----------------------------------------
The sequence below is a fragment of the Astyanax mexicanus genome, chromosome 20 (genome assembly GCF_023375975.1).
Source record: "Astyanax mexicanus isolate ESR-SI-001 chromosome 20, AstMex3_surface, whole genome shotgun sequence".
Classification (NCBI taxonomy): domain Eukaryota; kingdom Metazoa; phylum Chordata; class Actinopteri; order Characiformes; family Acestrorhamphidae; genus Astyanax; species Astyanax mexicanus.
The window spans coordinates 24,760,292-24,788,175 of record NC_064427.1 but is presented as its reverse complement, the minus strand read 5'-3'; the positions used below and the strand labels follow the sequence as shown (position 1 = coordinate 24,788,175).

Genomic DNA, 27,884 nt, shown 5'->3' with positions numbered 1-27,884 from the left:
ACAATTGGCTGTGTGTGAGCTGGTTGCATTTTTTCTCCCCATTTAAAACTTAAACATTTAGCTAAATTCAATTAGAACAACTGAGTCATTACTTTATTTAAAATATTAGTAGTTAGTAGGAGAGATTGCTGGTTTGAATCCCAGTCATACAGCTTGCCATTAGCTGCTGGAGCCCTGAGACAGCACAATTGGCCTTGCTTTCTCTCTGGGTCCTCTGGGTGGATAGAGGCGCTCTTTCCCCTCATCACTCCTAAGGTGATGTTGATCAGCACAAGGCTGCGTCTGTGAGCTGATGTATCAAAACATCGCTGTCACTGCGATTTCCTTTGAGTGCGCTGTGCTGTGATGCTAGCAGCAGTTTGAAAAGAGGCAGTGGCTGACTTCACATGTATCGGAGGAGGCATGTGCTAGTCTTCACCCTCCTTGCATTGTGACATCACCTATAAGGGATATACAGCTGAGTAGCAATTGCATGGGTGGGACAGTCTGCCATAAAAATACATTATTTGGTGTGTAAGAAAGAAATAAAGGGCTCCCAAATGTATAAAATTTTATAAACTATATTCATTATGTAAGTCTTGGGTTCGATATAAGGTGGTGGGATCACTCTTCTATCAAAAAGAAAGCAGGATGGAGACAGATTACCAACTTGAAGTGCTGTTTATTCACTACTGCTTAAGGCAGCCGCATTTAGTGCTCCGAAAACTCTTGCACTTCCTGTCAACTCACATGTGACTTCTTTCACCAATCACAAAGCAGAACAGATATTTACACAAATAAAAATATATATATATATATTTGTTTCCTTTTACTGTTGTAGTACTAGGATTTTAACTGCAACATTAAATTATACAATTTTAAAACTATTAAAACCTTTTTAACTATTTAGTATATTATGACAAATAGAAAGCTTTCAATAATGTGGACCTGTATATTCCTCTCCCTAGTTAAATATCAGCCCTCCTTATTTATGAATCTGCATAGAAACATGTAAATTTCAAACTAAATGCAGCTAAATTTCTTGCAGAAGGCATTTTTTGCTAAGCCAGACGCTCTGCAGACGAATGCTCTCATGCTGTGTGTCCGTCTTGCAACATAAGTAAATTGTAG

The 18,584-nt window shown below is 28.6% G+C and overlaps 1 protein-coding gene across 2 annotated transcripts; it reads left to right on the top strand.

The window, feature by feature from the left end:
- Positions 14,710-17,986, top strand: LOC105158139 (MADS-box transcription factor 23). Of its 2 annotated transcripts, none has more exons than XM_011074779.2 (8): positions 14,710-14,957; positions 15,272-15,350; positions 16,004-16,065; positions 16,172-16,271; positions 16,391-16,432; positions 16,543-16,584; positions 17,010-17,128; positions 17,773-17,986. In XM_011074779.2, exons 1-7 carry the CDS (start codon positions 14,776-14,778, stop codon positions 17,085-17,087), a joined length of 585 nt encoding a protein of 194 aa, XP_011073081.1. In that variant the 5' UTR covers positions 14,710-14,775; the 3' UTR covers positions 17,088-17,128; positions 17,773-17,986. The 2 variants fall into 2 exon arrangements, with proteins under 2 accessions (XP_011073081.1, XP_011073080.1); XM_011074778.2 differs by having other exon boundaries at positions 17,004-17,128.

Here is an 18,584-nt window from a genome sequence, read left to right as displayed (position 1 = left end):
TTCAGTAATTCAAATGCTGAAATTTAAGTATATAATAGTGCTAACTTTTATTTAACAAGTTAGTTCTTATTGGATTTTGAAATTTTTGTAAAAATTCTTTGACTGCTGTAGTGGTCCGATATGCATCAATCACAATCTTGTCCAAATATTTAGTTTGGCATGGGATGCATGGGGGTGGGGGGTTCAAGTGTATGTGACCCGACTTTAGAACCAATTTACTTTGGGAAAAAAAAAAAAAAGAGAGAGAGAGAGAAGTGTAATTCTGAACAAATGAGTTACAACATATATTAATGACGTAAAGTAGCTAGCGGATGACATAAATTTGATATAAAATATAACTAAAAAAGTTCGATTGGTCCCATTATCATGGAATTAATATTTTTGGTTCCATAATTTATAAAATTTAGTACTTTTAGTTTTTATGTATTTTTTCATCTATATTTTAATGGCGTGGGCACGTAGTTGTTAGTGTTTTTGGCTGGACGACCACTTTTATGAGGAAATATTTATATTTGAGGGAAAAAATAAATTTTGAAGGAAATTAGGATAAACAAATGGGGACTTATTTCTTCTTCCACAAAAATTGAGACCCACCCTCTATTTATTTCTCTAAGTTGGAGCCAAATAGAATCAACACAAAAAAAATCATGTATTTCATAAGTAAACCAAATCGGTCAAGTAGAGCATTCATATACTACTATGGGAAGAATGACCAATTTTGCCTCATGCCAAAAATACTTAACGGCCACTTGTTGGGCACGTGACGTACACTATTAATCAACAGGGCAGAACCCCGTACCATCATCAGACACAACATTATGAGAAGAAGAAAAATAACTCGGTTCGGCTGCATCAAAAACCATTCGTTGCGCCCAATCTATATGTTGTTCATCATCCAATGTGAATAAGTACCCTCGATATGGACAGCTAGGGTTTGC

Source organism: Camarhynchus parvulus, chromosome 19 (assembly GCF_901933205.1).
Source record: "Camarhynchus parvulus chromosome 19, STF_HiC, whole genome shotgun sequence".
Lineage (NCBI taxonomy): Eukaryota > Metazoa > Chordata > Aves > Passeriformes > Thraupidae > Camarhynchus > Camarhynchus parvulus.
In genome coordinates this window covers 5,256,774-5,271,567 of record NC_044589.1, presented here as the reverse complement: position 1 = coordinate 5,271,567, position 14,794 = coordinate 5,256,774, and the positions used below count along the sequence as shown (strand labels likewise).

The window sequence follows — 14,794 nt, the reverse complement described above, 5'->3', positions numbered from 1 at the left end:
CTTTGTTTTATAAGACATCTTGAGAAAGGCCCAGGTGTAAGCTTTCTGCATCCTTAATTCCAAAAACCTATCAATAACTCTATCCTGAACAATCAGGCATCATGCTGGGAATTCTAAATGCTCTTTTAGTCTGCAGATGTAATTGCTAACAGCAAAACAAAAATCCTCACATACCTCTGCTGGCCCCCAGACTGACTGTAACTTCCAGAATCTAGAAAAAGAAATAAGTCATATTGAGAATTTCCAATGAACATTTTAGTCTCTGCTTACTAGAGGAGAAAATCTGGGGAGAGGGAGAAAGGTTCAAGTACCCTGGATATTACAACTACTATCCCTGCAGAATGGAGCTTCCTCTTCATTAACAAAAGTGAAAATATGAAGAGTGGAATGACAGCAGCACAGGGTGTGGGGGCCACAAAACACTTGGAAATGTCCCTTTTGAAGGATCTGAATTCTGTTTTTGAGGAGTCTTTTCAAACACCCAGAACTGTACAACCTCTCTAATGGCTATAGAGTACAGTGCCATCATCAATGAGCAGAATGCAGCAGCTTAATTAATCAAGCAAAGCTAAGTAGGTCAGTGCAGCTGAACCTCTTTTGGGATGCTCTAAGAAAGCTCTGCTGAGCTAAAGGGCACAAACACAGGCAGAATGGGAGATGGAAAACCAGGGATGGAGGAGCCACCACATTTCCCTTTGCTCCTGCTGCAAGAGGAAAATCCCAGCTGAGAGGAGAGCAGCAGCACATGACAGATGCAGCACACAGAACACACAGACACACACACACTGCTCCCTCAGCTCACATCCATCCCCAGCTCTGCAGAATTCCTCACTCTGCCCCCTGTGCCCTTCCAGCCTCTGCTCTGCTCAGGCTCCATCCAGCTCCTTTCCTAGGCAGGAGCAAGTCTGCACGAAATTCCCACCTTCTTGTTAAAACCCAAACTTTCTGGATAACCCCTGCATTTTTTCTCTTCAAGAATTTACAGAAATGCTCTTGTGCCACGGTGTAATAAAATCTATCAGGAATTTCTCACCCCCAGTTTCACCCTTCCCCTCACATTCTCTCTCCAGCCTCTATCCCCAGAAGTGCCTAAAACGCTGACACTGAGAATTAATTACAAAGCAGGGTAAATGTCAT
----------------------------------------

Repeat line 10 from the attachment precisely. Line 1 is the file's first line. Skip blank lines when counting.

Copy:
Here is an 18,584-nt window from a genome sequence, read left to right as displayed (position 1 = left end):